U.S. stocks fell Thursday, giving up ground a day after technology stocks helped drive the S&P 500, Nasdaq Composite and Russell 2000 to records.
Major indexes spent most of the day edging lower, then extended losses after a Bloomberg report suggested President Trump was backing plans to move ahead with tariffs on $200 billion in Chinese imports as early as next week.
The report took some shine off stocks, which had gotten a boost earlier in the week after Mr. Trump said the White House had reached a trade deal with Mexico. Uncertainty around global trade policies has pressured stocks throughout the year, keeping many investors cautious even as the U.S. economy has looked strong.
The Dow Jones Industrial Average fell 137.65 points, or 0.5%, to 25986.92 on Thursday, snapping a four-session streak of gains. The S&P 500 lost 12.91 points, or 0.4%, to 2901.13 and the Nasdaq Composite declined 21.32 points, or 0.3%, to 8088.36.
Falling commodities prices dragged shares of materials companies lower, weighing on the S&P 500. Mining firm Freeport-McMoRan shed 52 cents, or 3.5%, to $14.15, following copper prices lower, while steel manufacturer Nucor lost 1.30, or 2%, to 62.79.
Exporters that investors have bet are vulnerable to fallout from tighter trade policies also lost ground, with Caterpillar falling 2.80, or 2%, to 139.06 and Boeing off 3.29, or 0.9%, at 346.90.
Declines in consumer-discretionary shares also pulled the S&P 500 lower, with discount retailer Dollar Tree sliding 14.68, or 16%, to 79.78 after its full-year guidance came in short of investors’ expectations.
Even with Thursday’s pullback, U.S. stocks remain near records, supported by broadly strong corporate profits and economic data.
Yet some investors said they have viewed the recent rally in U.S. stocks with a degree of skepticism, noting that they came on low trading volumes and were mostly concentrated in the technology sector of the S&P 500, which is up nearly 7% for the month.
“It’s difficult to equate the record highs and booming performance we’ve seen in the U.S. with a lot of the data we’ve seen that has been a bit lackluster,” said Roger Jones, head of equities at London & Capital.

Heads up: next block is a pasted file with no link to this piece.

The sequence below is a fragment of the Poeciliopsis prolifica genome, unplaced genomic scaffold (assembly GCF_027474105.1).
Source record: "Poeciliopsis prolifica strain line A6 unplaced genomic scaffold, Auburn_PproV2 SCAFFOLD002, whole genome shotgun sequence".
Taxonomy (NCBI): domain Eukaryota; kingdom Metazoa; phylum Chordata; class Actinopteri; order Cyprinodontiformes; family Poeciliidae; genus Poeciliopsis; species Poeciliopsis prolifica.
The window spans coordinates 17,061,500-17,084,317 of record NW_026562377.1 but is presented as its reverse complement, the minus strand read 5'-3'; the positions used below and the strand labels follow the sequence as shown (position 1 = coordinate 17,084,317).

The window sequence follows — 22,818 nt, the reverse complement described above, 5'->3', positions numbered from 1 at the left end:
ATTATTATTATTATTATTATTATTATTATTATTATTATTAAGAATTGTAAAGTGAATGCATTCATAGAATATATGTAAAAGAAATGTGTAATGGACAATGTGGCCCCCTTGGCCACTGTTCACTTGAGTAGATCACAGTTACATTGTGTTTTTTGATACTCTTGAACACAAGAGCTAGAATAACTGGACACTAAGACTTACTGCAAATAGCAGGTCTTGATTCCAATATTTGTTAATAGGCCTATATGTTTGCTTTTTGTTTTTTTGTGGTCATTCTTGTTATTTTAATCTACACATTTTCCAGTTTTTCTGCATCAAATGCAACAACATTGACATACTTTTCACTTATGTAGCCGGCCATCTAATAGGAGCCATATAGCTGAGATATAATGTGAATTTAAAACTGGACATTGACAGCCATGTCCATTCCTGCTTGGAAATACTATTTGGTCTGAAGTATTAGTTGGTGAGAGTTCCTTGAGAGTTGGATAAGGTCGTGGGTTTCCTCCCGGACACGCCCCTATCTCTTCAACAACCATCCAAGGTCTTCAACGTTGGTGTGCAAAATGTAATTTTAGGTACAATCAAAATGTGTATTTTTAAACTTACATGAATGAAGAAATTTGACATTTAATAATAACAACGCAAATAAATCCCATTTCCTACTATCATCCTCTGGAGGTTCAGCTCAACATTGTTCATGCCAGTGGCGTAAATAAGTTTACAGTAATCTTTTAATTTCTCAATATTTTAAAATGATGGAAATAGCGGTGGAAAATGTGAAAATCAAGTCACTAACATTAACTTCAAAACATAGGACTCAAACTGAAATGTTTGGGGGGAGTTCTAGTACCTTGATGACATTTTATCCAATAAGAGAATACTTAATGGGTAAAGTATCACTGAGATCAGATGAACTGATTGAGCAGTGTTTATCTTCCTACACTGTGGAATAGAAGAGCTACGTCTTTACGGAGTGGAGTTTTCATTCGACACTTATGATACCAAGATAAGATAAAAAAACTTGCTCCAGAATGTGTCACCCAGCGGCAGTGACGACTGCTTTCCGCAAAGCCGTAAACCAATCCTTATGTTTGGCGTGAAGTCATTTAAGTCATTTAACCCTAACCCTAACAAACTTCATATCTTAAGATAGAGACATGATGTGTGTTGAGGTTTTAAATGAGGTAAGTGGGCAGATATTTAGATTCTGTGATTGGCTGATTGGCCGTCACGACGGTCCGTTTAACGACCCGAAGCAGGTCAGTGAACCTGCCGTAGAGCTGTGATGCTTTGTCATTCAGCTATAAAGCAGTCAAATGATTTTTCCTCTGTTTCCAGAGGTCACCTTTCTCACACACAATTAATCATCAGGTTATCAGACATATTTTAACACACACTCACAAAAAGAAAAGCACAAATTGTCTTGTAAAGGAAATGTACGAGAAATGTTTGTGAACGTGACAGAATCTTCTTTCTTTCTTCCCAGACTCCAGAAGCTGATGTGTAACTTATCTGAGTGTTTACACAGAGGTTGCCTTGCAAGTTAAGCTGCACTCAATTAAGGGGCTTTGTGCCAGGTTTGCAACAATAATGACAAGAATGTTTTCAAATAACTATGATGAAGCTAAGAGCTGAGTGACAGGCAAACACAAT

“We’ve seen early indicators of future market stress starting to at least flash amber,” he said, pointing to disappointing housing data, a slowdown in global automotive sales and a selloff in emerging markets that could ultimately hurt U.S. multinationals.
Emerging-market currencies remained under pressure Thursday, with the Turkish lira losing 2.8% against the dollar. Turkey’s central bank on Wednesday took steps to undo some of the emergency support it provided to its banks in recent weeks while ratings firm Moody’s downgraded 18 Turkish banks on fears they will face growing difficulties in refinancing foreign-currency loans.
Some of the pressure on emerging-market currencies has stemmed from the dollar, which has strengthened as the Federal Reserve has continued raising interest rates and the U.S. economy has extended its expansion.
The dollar extended gains Thursday after data showed a key measure of inflation accelerated last month at the fastest annual pace since 2012.
Elsewhere, the Stoxx Europe 600 fell 0.3%, pulled lower by shares of banks and real-estate companies.
China led declines in Asian stock markets, with the Shanghai Composite down 1.1% and the Hang Seng down 0.9%.
South Korea’s Kospi edged down 0.1%, ending a nine-session streak of gains, while Japan’s Nikkei inched up 0.1%.